Alternative Energy: Defining the Driving Forces

With the stock market and commodities in turmoil, ultra-low interest rates and disappointing corporate earnings investors are left scrambling for worthwhile investment opportunities. For long-term investors looking growth in the next two decades, the energy sector may be the answer, specifically alternative energy.

Historically energy has been a volatile industry, but the last two years we have seen energy volatility at new levels, crashing from highs $140/Barrel to lows of $26/Barrel; World Energy Issues Monitor says energy volatility has become the new norm. The first weeks of 2016 have seen wild swings in energy prices, where the WTI has fallen from highs of $36/Barrel to lows of $26/Barrel and back to $33/Barrel all within less than a month.

With crude oil prices at its lowest levels since 2001, alternative energy might not seem attractive, after all, there is no or little incentive to move away from oil; however, 2015 global trends tell us a very different story. The latest figures from Bloomberg New Energy Finance show a record level of investments and installations of renewable power capacity globally in 2015, despite the oil prices. The crashing fuel prices have not slowed down investment in renewable energy.

This trend may come as a surprise to some, but when looking at the driving forces behind alternative energy, it quickly becomes apparent that oil prices only play a small role. Here are the top three growth drivers that will continue to fuel alternative energy.

Public Policy

The most powerful driving force is the change in public policy, favoring clean and renewable energy. The biggest testament to this is Paris 2015 agreement, the first universal climate agreement with the primary goal of reducing CO2 emissions and limiting the temperature rise to 2C compared to pre-industrial times. Although the agreement has its shortcomings, it is a significant milestone. Developing and developed nations will continue to make investments in clean and renewable energy and provide incentives for CO2 reduction to comply with the agreement.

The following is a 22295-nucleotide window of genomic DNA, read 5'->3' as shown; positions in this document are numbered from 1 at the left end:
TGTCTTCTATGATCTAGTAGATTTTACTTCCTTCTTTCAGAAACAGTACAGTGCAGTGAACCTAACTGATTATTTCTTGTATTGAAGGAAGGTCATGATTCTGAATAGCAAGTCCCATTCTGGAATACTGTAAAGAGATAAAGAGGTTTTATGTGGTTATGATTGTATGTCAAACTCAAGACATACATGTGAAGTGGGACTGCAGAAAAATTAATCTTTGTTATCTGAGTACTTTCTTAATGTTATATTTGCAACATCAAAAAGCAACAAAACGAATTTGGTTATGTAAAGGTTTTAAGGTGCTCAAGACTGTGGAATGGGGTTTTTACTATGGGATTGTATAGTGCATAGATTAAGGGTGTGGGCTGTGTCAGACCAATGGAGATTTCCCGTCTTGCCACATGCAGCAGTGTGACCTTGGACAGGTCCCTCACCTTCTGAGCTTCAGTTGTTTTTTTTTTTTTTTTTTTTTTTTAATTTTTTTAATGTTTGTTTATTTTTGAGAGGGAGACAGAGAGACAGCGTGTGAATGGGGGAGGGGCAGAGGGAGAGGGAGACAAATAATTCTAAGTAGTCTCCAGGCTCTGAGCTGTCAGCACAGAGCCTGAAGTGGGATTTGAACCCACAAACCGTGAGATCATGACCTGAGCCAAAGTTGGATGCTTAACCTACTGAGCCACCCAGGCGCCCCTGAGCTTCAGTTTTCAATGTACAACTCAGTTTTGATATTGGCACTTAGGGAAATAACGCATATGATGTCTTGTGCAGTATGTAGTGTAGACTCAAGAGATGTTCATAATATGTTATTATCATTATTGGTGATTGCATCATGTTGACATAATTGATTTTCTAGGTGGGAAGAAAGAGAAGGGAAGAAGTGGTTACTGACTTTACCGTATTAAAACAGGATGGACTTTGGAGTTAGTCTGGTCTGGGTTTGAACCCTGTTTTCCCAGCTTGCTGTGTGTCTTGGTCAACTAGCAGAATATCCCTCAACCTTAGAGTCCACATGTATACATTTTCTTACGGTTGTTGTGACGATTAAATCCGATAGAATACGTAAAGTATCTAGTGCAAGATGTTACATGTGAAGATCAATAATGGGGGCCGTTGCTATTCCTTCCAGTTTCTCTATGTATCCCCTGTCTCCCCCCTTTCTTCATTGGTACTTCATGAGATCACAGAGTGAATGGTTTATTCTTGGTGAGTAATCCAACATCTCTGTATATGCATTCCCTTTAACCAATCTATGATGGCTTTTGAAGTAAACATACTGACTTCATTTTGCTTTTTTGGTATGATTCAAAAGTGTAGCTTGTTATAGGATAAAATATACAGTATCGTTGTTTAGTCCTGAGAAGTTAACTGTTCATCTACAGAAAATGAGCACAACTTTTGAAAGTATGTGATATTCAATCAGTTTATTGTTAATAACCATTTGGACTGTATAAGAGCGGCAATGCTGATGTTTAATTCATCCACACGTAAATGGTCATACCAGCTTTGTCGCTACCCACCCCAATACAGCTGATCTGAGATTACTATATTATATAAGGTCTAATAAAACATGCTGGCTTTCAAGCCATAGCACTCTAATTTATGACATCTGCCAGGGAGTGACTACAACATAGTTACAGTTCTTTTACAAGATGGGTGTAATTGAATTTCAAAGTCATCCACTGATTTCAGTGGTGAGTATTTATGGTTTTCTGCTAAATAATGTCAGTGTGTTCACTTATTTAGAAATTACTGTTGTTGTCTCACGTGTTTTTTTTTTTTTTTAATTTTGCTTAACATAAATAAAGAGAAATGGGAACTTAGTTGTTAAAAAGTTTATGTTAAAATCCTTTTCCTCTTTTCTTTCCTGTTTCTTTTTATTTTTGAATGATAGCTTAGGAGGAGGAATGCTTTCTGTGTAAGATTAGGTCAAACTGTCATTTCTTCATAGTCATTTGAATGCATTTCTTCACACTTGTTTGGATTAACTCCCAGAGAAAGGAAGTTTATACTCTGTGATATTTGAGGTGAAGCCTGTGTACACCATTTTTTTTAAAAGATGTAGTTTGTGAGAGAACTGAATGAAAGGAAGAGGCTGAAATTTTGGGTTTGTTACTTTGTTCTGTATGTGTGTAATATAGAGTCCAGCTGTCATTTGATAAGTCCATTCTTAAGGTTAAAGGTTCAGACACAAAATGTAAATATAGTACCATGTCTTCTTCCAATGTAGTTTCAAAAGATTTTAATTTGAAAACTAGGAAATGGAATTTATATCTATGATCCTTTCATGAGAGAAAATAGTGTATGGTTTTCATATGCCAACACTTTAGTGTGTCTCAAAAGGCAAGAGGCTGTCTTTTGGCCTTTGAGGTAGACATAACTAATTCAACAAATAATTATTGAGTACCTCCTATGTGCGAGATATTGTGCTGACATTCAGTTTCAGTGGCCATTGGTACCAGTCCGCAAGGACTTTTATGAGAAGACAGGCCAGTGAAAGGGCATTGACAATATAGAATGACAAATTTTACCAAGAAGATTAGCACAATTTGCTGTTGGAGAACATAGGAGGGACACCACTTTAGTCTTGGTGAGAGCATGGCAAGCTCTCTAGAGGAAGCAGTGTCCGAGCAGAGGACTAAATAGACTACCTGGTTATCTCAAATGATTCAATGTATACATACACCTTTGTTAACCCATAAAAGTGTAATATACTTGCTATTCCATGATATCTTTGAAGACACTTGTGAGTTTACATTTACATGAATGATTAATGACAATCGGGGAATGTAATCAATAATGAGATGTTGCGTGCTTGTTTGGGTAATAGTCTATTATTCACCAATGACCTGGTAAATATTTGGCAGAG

Public Sentiment

Time and time again public polls show a vast majority of people are in strong support of renewable energy investments. A recent survey revealed that people are even willing to spend more on renewable energy than on fossil fuels. The impact of this is two-fold: at the macro level the public sentiment will continue to put pressure on politicians to grow sources of renewable and clean energy; at the micro level consumers will look for renewable energy sources for their daily energy needs; installations of solar panels on rooftops will continue to grow.

Cost Reduction

With the advancement in technology comes improved efficiency and lower cost. Over the past six years the cost of electricity from renewable sources has significantly reduced, especially for PV- photovoltaics. This trend in cost will make renewable energy more accessible to consumers, corporations and governments who are looking to reduce their carbon footprint.

The growth in alternative energy has a small correlation with the price of fossil fuels. The growth is driven by factors other than the price of oil; consumer sentiment and ethical issues are at the forefront and will continue to drive the sector.



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